10 Cliff Corcoran   ~  Jun 2, 2005 9:36 am

10.  Nickb, let me first say that those suggestions of contraction are moronic, particularly in Kansas City. The Royals have a fantastic fan base, they just have an incompetant owner/front office. MLB needs to find a way to get ownership to sell the team.

Meanwhile, I recognize the pettyness of our whining here, but this is a Yankee blog. If this were a general baseball blog that had focused on the Yankees little rough spell as a major issue, then I could understand your complaint, but we're here to talk Yankees and you have to agree, they should not be losing to your Royals.

11 nickb   ~  Jun 2, 2005 9:51 am

11.  Cliff - I'm a fan of baseball in general, of the Royals specifically. I like to read all the blogs on this site to see the varying points of view around the league. I totally agree that this is a Yankee blog and Yankee fans ought to be able to complain about whatever they want. I just wanted to add a little perspective. At the end of the year, you guys will be battling for the wild card or even the division title and this series will be but a laughable side note.

12 Dan M   ~  Jun 2, 2005 10:47 am

12.  Also, Cliff, KC has the most underrated stadium in the game.

13 Cliff Corcoran   ~  Jun 2, 2005 11:00 am

13.  Indeed, now that they have real grass, it's an absolute beaut. Kauffmann Stadium and PNC Park both deserve to have winning ballclubs, though the KC fans deserve a winner much more than the Pittsburgh "faithful."

14 nickb   ~  Jun 2, 2005 11:18 am

14.  Thanks for the love, guys. I'm off to try to convince Rob Neyer and Joe Sheehan not to head up the contraction sweepstakes.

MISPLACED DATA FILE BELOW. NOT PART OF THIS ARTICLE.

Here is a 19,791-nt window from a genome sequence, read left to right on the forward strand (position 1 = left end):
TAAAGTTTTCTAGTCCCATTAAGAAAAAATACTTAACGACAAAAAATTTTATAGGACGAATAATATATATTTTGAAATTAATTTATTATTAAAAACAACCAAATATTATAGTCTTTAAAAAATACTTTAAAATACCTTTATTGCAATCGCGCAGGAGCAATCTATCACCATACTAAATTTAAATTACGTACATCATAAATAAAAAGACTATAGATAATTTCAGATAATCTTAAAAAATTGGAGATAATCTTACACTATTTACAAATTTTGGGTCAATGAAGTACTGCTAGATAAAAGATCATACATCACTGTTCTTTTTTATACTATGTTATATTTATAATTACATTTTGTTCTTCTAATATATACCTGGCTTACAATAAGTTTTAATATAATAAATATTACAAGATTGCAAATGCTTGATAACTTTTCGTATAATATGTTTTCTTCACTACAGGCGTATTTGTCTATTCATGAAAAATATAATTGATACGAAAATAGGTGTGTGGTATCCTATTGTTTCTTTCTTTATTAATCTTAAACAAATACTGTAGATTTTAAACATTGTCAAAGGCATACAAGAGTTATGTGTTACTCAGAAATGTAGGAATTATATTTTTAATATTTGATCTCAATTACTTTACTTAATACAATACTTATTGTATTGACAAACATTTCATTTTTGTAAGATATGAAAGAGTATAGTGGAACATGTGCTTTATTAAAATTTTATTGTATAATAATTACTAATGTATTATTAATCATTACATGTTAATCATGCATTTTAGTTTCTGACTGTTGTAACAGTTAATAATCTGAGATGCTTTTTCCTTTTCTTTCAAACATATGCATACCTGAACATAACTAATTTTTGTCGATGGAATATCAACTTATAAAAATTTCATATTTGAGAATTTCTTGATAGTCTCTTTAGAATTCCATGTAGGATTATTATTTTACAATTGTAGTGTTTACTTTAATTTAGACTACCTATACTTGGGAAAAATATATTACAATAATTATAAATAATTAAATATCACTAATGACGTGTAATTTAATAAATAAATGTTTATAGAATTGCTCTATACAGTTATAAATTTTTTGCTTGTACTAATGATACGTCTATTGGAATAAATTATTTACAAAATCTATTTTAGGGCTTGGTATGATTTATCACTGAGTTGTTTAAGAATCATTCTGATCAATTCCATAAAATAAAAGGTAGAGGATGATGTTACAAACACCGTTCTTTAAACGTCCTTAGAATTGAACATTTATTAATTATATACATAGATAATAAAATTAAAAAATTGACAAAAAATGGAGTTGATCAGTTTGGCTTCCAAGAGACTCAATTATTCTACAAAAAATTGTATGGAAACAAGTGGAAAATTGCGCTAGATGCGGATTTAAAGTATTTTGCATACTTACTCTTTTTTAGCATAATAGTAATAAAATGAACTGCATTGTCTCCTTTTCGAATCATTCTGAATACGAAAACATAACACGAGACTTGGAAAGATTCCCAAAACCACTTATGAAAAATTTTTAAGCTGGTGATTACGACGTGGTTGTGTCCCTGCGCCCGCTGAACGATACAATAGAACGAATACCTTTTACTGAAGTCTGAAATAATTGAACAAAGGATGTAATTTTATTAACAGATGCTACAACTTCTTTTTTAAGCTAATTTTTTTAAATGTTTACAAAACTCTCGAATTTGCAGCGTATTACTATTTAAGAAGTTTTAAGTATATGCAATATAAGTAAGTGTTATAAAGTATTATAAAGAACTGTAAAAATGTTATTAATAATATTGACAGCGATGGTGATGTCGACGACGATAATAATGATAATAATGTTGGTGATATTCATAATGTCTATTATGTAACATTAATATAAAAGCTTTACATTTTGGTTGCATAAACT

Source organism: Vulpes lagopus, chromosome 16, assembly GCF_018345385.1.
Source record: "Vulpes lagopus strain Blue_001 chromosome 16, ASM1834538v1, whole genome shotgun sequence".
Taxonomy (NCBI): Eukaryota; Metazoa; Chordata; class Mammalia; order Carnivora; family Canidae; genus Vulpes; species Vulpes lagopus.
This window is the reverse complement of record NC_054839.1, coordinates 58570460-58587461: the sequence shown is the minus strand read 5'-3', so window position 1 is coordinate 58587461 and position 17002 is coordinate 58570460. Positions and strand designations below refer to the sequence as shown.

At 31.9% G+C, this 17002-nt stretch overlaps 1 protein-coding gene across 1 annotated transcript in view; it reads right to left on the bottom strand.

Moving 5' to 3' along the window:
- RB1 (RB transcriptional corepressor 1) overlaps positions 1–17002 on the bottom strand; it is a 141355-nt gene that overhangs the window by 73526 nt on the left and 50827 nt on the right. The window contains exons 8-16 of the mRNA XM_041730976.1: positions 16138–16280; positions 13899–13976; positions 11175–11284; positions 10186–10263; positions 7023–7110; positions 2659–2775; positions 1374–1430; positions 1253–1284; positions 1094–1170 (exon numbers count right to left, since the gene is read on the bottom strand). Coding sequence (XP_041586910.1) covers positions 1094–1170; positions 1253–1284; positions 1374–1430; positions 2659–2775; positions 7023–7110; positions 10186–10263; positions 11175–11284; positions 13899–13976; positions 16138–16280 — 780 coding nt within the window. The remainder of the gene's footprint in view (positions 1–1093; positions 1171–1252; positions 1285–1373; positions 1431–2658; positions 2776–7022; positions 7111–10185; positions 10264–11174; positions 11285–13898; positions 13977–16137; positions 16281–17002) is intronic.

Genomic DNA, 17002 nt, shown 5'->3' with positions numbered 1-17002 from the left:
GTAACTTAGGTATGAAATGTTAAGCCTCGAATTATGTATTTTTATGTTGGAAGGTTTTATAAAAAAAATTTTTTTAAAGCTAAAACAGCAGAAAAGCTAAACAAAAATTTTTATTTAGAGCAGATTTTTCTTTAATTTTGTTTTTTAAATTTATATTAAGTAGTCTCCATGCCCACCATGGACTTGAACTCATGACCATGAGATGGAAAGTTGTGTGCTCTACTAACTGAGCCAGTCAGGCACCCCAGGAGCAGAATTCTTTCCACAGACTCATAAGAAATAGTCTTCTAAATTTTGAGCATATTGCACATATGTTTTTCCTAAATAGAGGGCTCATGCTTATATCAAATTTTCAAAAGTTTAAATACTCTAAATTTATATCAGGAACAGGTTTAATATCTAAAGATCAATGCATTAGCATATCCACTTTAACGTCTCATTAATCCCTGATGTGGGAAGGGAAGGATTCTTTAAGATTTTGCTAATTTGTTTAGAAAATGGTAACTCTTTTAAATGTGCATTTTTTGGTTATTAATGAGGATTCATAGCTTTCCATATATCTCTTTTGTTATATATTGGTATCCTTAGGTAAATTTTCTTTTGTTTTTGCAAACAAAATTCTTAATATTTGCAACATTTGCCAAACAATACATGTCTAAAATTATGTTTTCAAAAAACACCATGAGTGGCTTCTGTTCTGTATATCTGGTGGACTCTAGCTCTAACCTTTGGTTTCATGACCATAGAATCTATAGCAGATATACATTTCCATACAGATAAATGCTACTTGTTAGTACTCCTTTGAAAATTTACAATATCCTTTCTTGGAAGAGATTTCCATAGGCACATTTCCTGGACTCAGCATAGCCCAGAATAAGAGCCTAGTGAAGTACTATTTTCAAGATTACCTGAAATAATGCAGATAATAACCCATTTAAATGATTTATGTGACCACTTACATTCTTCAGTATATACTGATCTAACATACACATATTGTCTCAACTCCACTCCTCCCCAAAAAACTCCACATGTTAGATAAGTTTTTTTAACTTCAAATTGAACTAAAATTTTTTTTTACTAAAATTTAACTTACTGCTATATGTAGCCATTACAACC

15 brockdc   ~  Jun 2, 2005 11:58 am

15.  Speaking for myself, a lot of my "whining" comes from the frustration of what the Yankees COULD be, much of which has been detailed ad infinitum on this blog. Though ideally this team could use a personnel overhaul, from top to bottom (but a mixture of cronyism and bad contracts prevent this from happening), they would still benefit greatly from just a few minor tweaks (benching Womack, platooning Phillips and Tino, putting Bernie in LF and attempting to groom young talent as opposed to trading it away and watching it thrive in ML outposts). It's much easier to root for your team - win or lose - when you know they're headed in the right direction.

By the way, I know futility too. I've been a Jets and Rangers fan my whole life and bitch about them incessantly, regardless of their respective records.

16 nickb   ~  Jun 2, 2005 12:51 pm

16.  I definitely understand that viewpoint. I'm also a Kansas Jayhawk basketball fan whose team consistently wins but comes up just short in the tournament. Your team can be a winner, loser or somewhere in between and still generate oodles of frustration. But the joys they produce keep me coming back for more!

17 Beth   ~  Jun 2, 2005 6:39 pm

17.  "failed to dominate" is an interesting way to phrase it.

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"This ain't football. We do this every day."
--Earl Weaver